Study reveals cost of stabbings to NHS
Injuries caused by gun and knife crime are costing the National Health Service in excess of £3million a year, new research reveals.
The study, by the Trauma Audit Research Network (TARN) at The University of Manchester, looked at all penetrating trauma injuries that resulted in immediate admission to hospital for three or more days or death within 93 days.
Stabbings accounted for almost three-quarters of all penetrative injuries with an average cost to the NHS per victim of £7,196. Firearm injuries, accounting for nearly a fifth of cases studied, cost an average of £10,307 per patient, while penetrating injuries caused by vehicle collisions, only 2% of cases, cost the most at £16,185 per patient.
The research, based on TARN data from half (121) of all hospitals receiving trauma patients in England and Wales, was carried out between 1 January 2000 and 31 December 2005. The results show that there were 1,365 patients with penetrating trauma injuries, 91% of whom were male. The median age was 30 years.
More than 90% of injuries were alleged assaults, and 47% of the patients were admitted to critical care. Overall hospital mortality rate was 8.3%, and the rate for stabbing was 7%.
“Our findings indicate that the initial hospital costs associated with penetrating trauma are substantial, and vary to a considerable degree by patient, injury and treatment characteristics,” said Dr Fiona Lecky, research director at TARN.
“Although the costs of penetrating trauma resulting from shooting are higher than from stabbing, the most commonly used weapon in violent crime in England and Wales is actually a knife.
“At an average cost of £7,699 per penetrating injury from alleged assault and a total of 417 injuries per year requiring hospitalisation for at least three days, the total acute care cost of this type of injury alone may exceed £3.2 million annually.
“Public health initiatives that aim to reduce the incidence and severity of penetrating trauma are therefore likely to produce significant savings in acute trauma care costs.’’
The study, funded by TARN and Novo Nordisk and carried out by Health Economist Steven Morris from the University of Brunel, looked at treatment costs for each patient based on initial hospitalisation. It included costs of transportation, hospital stay and all surgical procedures performed.
“Considering the additional medical costs of rehabilitation and broader costs to society resulting from lost productivity, permanent disability, premature death and the pain and suffering of the victims and their families, there is a compelling argument for money to be better spent on prevention strategies that reduce violent incidents,” said Dr Lecky.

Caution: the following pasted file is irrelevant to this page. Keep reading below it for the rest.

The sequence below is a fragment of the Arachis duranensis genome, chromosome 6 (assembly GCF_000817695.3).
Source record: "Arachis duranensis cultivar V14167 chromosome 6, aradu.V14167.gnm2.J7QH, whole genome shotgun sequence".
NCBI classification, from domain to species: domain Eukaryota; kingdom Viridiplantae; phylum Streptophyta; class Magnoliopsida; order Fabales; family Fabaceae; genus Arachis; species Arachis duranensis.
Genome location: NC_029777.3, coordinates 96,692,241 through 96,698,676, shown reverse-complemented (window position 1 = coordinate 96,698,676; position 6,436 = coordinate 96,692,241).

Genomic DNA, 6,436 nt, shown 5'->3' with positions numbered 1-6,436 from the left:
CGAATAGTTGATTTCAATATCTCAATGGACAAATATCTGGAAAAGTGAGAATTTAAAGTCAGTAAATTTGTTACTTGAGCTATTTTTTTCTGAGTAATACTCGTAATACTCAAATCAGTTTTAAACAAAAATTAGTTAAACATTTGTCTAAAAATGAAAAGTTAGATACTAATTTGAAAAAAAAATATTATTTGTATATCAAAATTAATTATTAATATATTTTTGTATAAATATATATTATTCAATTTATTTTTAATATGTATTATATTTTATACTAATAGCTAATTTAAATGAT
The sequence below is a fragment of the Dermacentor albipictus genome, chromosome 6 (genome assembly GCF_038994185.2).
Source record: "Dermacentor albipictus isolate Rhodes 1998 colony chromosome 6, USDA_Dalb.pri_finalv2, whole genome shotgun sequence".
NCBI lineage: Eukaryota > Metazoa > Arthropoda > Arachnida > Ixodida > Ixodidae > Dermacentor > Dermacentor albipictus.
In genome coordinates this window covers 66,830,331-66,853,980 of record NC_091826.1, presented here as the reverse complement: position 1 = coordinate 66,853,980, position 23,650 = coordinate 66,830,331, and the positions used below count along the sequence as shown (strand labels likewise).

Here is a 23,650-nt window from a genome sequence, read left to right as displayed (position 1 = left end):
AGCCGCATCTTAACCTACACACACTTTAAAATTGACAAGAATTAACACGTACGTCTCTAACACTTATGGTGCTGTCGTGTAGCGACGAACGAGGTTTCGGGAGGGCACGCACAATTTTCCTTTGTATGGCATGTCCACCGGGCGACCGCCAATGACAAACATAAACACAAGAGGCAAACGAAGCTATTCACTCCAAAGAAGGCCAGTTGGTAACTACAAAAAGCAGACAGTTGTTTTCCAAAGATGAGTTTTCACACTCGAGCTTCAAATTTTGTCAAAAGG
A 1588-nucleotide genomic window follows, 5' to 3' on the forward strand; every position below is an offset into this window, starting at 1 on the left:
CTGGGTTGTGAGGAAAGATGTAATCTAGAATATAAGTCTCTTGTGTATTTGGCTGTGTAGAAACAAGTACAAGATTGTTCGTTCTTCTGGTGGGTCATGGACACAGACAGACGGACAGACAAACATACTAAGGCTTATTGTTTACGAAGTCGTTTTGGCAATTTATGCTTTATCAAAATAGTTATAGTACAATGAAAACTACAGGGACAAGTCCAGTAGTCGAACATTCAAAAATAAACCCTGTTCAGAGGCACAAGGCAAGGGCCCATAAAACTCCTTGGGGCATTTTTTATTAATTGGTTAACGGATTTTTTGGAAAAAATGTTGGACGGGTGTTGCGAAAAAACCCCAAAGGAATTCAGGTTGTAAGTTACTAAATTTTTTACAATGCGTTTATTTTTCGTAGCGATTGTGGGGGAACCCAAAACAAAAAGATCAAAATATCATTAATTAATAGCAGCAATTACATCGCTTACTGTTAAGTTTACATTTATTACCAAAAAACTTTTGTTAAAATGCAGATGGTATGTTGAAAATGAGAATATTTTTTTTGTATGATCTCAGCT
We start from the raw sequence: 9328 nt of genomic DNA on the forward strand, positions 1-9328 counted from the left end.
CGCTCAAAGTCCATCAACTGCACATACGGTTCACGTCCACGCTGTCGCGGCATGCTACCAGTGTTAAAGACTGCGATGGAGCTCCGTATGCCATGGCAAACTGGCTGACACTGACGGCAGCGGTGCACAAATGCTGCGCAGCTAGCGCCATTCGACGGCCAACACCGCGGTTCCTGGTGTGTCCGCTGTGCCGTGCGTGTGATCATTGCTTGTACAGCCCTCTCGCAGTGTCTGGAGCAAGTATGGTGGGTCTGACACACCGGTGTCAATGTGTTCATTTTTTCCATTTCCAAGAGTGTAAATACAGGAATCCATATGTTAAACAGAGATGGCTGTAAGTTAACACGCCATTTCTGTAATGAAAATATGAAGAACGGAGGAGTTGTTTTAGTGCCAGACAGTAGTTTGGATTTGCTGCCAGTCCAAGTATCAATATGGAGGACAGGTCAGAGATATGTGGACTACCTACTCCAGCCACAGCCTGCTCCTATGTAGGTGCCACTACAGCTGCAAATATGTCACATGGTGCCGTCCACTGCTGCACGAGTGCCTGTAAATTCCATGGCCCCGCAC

“It should be borne in mind that most of the cost of trauma, especially stabbing, is not to the health service but in billions per annum to the taxpayer through legal costs, loss of productive tax-paying years in those that die or are severely disabled and in long-term care. Trauma is the most expensive, and neglected, ‘disease’ to society because it mainly affects young tax paying people.''
Tim Coats, Professor of Emergency Medicine at the University of Leicester and Chair of TARN, added: “The collection of national injury data to allow this type of analysis has increased in importance following Lord Darzi’s recent emphasis on the reorganisation of trauma care in the UK. We hope that in future all UK hospitals will record this information.”
The research is published online ahead of print in the journal Injury.
Notes for editors
Traumatic injuries from serious incidents such as road accidents and violent altercations are the biggest cause of death and disability in people aged less than 44 in the UK. Trauma is also the most costly ‘disease’, affecting mostly children and young people who are then in need of care and unable to work for many years and therefore costs society more than cancer and heart disease. Every year 10,000 mainly young people die as a result of injury with double the number severely disabled for life – the equivalent of two plane crashes every week. This costs the NHS 1.6 billion every year but most of the costs to society are outside healthcare, they result from lost earning through premature death and disability and lifelong care.
The Trauma Audit and Research Network (TARN) – funded by the participating NHS Trusts and based at The University of Manchester – helps hospitals to collect and evaluate data on their trauma care (treatment of serious injuries such as head injuries, chest injuries and broken limbs) and how they rate in comparison with other Trusts. It then advises their NHS Trusts on how the care could be improved.
A copy of the paper, entitled Outcomes and Costs of Penetrating Trauma in England and Wales, is available on request.
For further information contact:
Faculty of Medical and Human Sciences
The University of Manchester
Tel: 0161 275 8383
Mob: 07717 881 563